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In principle, any programming language can be used with Elody.

However, as this website is still in its beta phase, only Python has official library support. You could still upload programs in other languages if you want to, but you will have to take care of the input/output mappings yourself.

Implementation Details

All uploaded Programs are wrapped in a Docker Image, and are run as isolated Containers.

The Docker Image of a Container is started, run, and then stopped each time the Program is executed. You can not keep the Container running. If you run a Program twice, this results in two separate instances of your Docker Image being run. (This may be optimized later, but it works this way for now for security reasons)

When the Docker Image is run, the Container receives data from Elody in the folder "/lod", and Elody expects the response in that same folder. We provide libraries to ensure that you can easily parse these inputs and outputs from within Docker.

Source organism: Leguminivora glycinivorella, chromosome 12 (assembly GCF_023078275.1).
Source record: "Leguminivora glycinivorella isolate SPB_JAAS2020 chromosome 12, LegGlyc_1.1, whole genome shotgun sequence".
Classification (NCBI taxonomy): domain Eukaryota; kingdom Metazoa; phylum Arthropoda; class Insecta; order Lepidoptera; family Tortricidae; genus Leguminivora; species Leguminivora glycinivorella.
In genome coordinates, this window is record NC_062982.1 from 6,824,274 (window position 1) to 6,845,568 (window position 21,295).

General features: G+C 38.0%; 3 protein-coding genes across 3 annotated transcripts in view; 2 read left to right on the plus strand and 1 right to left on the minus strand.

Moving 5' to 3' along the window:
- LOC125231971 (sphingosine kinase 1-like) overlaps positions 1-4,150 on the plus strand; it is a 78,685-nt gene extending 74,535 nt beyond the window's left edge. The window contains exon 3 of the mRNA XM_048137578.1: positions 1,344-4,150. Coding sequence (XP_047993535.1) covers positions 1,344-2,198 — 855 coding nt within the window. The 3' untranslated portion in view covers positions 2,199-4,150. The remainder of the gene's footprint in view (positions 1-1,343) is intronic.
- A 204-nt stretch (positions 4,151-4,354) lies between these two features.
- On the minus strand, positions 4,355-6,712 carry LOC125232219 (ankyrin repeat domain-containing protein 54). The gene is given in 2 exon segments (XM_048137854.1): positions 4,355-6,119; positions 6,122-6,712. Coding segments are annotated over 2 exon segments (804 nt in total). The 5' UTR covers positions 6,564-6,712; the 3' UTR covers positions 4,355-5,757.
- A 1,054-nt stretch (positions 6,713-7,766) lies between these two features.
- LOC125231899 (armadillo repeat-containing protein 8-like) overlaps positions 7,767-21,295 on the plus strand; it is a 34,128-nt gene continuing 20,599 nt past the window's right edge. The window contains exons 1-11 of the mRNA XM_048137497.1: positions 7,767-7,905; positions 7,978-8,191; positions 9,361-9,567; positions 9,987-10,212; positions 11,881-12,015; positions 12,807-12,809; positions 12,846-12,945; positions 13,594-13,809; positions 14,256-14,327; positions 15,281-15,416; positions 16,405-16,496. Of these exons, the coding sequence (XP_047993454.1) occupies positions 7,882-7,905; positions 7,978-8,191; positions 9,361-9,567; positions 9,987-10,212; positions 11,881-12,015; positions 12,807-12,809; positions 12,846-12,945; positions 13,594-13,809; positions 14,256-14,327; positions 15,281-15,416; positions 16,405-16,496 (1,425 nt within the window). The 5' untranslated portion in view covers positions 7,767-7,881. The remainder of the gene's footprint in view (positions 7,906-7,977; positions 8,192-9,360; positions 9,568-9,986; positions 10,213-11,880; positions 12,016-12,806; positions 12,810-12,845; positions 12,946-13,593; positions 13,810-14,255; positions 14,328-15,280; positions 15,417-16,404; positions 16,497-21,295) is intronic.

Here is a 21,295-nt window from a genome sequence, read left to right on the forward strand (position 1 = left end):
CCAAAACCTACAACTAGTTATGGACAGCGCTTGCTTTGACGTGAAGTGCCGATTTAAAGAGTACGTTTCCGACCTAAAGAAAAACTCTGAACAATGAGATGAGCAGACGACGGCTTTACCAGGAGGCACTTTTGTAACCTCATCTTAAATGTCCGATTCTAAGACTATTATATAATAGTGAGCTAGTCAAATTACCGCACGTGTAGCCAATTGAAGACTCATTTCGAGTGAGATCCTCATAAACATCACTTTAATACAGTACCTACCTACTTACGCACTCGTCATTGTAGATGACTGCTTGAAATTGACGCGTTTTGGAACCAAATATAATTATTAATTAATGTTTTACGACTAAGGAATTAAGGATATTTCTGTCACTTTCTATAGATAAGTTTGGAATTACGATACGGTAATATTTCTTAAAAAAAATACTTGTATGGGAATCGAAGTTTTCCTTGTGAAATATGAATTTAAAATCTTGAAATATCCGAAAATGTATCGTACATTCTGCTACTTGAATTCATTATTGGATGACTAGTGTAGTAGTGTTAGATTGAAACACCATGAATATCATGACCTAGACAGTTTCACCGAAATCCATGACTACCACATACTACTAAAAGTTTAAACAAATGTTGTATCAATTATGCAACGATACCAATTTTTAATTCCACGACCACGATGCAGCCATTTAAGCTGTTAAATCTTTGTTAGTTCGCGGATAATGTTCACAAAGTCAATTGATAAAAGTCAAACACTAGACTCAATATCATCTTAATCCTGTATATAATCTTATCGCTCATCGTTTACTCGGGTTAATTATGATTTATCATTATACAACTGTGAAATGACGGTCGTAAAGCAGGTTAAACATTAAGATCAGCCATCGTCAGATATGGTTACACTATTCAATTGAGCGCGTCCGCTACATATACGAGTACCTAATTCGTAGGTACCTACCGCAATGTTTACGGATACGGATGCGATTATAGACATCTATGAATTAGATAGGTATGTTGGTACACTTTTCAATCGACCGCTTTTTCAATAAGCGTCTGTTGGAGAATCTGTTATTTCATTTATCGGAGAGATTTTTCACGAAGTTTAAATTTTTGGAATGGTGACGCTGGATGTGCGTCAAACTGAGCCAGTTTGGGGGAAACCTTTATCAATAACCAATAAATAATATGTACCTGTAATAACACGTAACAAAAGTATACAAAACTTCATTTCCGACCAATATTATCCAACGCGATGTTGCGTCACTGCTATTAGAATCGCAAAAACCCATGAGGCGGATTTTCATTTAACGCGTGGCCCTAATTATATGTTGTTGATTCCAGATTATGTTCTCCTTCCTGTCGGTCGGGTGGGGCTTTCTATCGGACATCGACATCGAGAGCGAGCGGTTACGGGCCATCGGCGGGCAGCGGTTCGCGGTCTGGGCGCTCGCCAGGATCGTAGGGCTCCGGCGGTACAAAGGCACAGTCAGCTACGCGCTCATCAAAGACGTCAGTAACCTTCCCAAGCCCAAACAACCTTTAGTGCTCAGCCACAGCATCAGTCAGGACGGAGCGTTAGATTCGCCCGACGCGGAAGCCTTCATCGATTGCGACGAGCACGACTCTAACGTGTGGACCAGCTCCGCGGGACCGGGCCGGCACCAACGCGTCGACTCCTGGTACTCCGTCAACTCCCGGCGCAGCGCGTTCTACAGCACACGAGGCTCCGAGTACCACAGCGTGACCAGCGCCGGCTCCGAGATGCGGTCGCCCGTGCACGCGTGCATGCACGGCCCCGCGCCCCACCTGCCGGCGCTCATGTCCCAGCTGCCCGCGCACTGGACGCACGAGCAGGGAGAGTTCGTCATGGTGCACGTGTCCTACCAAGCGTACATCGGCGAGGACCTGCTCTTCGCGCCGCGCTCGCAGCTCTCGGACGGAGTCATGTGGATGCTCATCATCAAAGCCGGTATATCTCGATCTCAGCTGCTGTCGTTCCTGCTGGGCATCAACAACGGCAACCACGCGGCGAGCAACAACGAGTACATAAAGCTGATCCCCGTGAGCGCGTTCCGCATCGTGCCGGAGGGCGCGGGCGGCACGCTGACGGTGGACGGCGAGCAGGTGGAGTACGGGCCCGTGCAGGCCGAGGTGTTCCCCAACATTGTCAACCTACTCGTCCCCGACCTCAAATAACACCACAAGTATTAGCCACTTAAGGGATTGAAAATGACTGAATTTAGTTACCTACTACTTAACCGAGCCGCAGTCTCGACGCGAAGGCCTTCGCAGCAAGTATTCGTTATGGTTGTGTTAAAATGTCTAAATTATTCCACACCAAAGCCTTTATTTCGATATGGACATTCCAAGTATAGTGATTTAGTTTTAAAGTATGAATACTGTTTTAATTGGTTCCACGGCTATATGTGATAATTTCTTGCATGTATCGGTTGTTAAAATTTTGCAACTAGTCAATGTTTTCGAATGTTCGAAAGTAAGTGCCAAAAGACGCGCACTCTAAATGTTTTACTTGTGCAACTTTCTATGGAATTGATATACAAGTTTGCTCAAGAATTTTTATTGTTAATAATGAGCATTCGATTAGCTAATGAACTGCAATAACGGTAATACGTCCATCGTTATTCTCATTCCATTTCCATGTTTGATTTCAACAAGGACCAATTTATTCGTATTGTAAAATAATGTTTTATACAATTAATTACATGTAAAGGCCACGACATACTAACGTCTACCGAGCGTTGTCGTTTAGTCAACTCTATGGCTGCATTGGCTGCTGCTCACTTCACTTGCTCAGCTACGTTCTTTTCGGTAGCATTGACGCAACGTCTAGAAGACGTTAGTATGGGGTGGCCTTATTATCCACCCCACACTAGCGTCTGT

If your Program uses Files as inputs, those files are copied and the copies are made available to the Docker Container.


It is not possible to change a File once it has been created, for security reasons.

This may be changed later. We are still weighing the pros and cons of this.

The Docker Container is given network access to any domains listed in the DOMAINS.txt file of the Docker Image. This file should list the domains, or the shortcut full_internet_access. The rules for giving internet access to a program are the same as those for giving internet access to an HTML Message, and are described here under external_domains. The user is asked to give permission before anything happens that accesses the internet.

Supported Programming Languages

HTML / CSS / Javascript

You can display any arbitrary HTML code to the user by using a html_message_component. The documentation of this element explains the details: html_message_component

You can even embed entire external websites into Elody in this way.

For security reasons, the HTML code is placed in a secure environment (a sandboxed iframe) to prevent malicious developers from hijacking your browser with Javascript.


You can use the library 'lod', as shown in the examples of the tutorial.

Documentation for this library can be found here.

This library supports Python 2.7 and Python 3 and above.